Integrity and Ministerial Standards at a Tipping Point


17th September 2021

By Serena Lillywhite, (Chief Executive Officer)

Integrity and Ministerial Standards at a Tipping Point

The latest integrity scandal involving an anonymous financial bailout to the former Attorney General and now Minister for Industry Science and Technology – Christian Porter, brings into question again that the government is serious about transparency and accountability. It is staggering that the former Attorney General thinks it’s ok to accept money from an apparently unknown source, without checking out who they are, and their credibility.

Our electoral laws ban anonymous payments to political parties, which makes it mind boggling that the former AG said yes to an anonymous donation from a ‘blind trust’. For all we know, which is nothing at this point in time, this money could be linked, at worst, to criminal or corrupt activities or foreign government interference, or slightly better, a business leader who will seek to rein in the favour to suit their interests. Perhaps it was just a helping hand from a well-heeled mate, but if it can’t be disclosed it can’t be accepted.

With a record number of national security laws recently passed (many without the usual parliamentary scrutiny) and concerns about foreign interference, the hypocrisy is stark, particularly considering the growing pressure on non-government organisations and charities to disclose, which they do, where their money comes from.

Using a trust to gift this money suggests opaqueness and a veil of secrecy was considered important and it was deliberate, and the question is why? Without disclosure of who’s behind the money it will be hard to track if, and when, the ‘quid pro quo’ kicks in, and if political decisions made down the track are in the public interest or influenced by this gift.

Serena Lillywhite - Transparency International Australia

The public and the parliament have a right to know who ultimately stumped up the money for Minister Porter, how much they gave him, who manages the Legal Services Trust, and when the Trust was established. The lack of transparency raises questions as to who the secret benefactor is, and what they will expect in return for their largesse. Nothing for nothing and pay to play.

How can the public have confidence there is no conflict of interest if we don’t know who has bankrolled the Ministers legal costs and what sectors of industry they may have an interest in. Surely this is relevant given his current portfolio.

It highlights yet again why we need a fit for purpose national integrity commission, an electoral promise made by the Prime Minister more than 1000 days ago, and we are still waiting.

With this matter now subject to an internal review against the Prime Minister’s Ministerial Standards, the spotlight is back on the effectiveness of these Standards as an integrity and accountability mechanism. It’s going to be difficult to reasonably draw any conclusion other than a breach of the Standards, which state:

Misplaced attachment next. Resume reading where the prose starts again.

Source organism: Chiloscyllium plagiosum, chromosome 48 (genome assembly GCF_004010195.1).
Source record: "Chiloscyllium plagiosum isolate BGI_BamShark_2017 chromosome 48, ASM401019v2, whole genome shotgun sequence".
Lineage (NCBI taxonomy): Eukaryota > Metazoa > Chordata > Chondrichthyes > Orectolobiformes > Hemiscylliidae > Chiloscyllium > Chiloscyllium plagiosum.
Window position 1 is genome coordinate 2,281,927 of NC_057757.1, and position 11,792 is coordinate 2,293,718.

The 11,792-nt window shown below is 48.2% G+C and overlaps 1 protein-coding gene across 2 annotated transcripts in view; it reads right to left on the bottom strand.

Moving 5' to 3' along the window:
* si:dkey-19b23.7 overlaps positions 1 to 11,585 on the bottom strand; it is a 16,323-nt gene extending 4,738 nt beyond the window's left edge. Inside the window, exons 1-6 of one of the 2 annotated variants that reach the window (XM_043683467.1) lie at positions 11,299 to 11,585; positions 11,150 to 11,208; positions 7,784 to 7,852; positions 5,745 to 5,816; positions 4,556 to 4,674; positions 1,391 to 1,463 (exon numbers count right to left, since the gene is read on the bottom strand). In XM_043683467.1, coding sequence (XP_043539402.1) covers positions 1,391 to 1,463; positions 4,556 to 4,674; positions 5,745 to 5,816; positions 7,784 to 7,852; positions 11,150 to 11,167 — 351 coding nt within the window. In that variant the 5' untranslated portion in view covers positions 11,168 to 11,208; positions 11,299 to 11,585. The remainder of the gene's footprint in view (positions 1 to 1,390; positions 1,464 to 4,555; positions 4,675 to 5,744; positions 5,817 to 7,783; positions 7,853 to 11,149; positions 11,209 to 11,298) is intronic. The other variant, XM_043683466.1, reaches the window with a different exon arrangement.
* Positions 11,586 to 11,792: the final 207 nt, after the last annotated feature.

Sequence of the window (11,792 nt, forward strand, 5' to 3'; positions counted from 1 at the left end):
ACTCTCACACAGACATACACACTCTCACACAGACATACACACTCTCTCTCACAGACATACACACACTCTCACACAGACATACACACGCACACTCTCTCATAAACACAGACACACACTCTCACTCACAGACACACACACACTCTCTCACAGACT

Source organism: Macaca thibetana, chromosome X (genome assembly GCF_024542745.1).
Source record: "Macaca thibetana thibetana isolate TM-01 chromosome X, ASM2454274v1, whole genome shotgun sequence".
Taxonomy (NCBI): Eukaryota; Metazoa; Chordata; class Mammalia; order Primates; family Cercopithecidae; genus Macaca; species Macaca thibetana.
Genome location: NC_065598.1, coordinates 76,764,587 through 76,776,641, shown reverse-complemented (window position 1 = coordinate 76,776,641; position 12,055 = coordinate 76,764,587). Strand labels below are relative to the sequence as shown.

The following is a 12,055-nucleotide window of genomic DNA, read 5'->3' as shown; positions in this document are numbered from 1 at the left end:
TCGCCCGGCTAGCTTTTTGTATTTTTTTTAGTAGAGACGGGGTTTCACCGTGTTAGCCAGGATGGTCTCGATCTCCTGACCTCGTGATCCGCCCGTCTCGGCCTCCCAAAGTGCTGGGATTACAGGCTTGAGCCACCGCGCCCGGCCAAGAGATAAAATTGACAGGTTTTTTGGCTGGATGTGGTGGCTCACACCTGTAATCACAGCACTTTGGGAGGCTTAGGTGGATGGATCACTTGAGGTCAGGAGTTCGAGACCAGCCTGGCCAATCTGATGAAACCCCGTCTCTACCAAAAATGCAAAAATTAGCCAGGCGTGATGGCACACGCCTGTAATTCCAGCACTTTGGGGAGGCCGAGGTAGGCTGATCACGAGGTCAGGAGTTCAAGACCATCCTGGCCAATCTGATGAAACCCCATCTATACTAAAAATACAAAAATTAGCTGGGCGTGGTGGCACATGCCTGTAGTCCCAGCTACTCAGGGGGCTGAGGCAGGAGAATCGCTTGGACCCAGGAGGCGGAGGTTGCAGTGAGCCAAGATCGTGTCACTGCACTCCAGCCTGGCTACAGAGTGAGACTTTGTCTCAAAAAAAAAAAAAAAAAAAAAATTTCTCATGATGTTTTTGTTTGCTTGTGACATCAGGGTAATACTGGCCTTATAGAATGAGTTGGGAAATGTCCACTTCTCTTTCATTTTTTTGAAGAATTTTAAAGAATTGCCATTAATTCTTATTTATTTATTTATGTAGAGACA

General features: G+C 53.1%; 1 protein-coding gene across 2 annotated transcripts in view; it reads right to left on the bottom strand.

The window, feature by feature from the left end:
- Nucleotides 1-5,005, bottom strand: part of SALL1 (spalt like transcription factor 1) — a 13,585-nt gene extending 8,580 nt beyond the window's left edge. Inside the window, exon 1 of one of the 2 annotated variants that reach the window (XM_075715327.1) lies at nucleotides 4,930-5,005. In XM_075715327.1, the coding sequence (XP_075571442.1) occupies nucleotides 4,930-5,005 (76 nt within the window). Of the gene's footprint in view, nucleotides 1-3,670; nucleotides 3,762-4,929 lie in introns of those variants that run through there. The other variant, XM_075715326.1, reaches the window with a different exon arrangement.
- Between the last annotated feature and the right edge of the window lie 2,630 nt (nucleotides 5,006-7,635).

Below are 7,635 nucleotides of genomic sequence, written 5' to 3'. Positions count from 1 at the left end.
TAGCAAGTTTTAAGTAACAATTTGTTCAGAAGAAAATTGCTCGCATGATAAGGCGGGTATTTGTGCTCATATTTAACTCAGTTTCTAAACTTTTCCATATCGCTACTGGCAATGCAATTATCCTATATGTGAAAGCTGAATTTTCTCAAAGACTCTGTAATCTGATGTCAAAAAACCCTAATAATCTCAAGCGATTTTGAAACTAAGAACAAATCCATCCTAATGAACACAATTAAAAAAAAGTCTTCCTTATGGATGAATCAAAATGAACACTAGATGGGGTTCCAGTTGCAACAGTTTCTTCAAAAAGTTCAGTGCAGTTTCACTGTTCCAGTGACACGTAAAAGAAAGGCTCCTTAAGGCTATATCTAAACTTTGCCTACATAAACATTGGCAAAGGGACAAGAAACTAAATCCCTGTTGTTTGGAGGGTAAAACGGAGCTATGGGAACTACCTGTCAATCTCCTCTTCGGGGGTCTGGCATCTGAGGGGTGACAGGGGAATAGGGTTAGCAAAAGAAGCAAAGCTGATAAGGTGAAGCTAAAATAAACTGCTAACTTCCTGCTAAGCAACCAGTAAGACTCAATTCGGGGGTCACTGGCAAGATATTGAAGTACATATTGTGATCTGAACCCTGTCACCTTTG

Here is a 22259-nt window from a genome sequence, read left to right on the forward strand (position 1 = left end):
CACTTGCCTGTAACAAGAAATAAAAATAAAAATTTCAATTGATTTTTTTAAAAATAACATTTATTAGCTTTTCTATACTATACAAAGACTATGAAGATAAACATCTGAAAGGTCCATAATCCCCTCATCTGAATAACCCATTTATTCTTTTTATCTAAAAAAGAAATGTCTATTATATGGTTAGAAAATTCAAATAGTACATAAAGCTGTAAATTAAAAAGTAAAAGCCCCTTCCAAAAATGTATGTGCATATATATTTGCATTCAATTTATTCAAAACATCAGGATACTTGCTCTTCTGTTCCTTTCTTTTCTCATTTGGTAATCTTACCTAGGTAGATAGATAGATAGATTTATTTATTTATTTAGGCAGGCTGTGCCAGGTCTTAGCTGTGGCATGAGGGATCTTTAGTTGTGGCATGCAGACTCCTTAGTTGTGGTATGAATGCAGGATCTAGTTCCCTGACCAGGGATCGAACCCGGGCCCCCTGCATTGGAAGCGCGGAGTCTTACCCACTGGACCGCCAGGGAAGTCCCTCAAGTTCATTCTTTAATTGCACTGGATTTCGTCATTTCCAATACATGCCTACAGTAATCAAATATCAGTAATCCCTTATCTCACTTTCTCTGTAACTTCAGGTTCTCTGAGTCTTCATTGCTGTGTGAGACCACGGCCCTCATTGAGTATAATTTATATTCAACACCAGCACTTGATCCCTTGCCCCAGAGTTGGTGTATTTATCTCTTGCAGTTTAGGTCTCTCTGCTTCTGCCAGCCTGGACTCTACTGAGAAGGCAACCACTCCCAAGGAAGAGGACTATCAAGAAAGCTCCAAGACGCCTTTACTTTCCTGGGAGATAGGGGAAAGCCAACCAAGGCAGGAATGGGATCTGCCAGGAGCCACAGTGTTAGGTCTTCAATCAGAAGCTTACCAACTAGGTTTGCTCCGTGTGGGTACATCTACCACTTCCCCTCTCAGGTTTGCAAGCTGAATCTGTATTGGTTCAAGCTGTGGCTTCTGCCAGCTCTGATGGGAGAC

The Australian people deserve a government that will act with integrity and in the best interests of the people they serve. Ministers and Assistant Ministers are expected to act at all times to the highest possible standards of probity, and to conduct themselves in line with standards to maintain the trust of the Australian people.

And here is the clincher:

Ministers must not seek or accept any kind of benefit or other valuable consideration either for themselves or for others in connection with performing or not performing any element of their official duties as a Minister. Ministers shall ensure that they do not come under any financial or other obligation to individuals or organisations to the extent that they may appear to be influenced improperly in the performance of their official duties as Minister.

The problem is these Standards are rarely enforced, any investigation is internal, details not revealed, and there are no penalties and consequences – in short no accountability. It’s why we need a parliamentary code of conduct, with independent oversight and consequences for non-compliance. This reform must go hand-in-hand with the establishment of an effective and credible National Integrity Commission. The gap is stark, Australia’s federal parliamentarians, and WA’s upper house, are currently the only public officials without any code of conduct.

For any Minister to accept money while claiming they don’t know where it came from sets a dangerous precedent and can only further undermine trust and confidence in government, encourage the peddling of influence and erode our democracy. The right thing to do is clear – follow the rules and just say no to anonymous gifts and donations. If it can’t be disclosed don’t accept it.

The public and the parliament have a right to know where donations come from, how much, and in real time disclosure. Without this, conflicts of interest cannot be assessed, and undue influence and lobbying can shape political decision making.

Sunlight is the best form of disinfectant to hold power to account.

Photo: Marco Bianchetti on Unsplash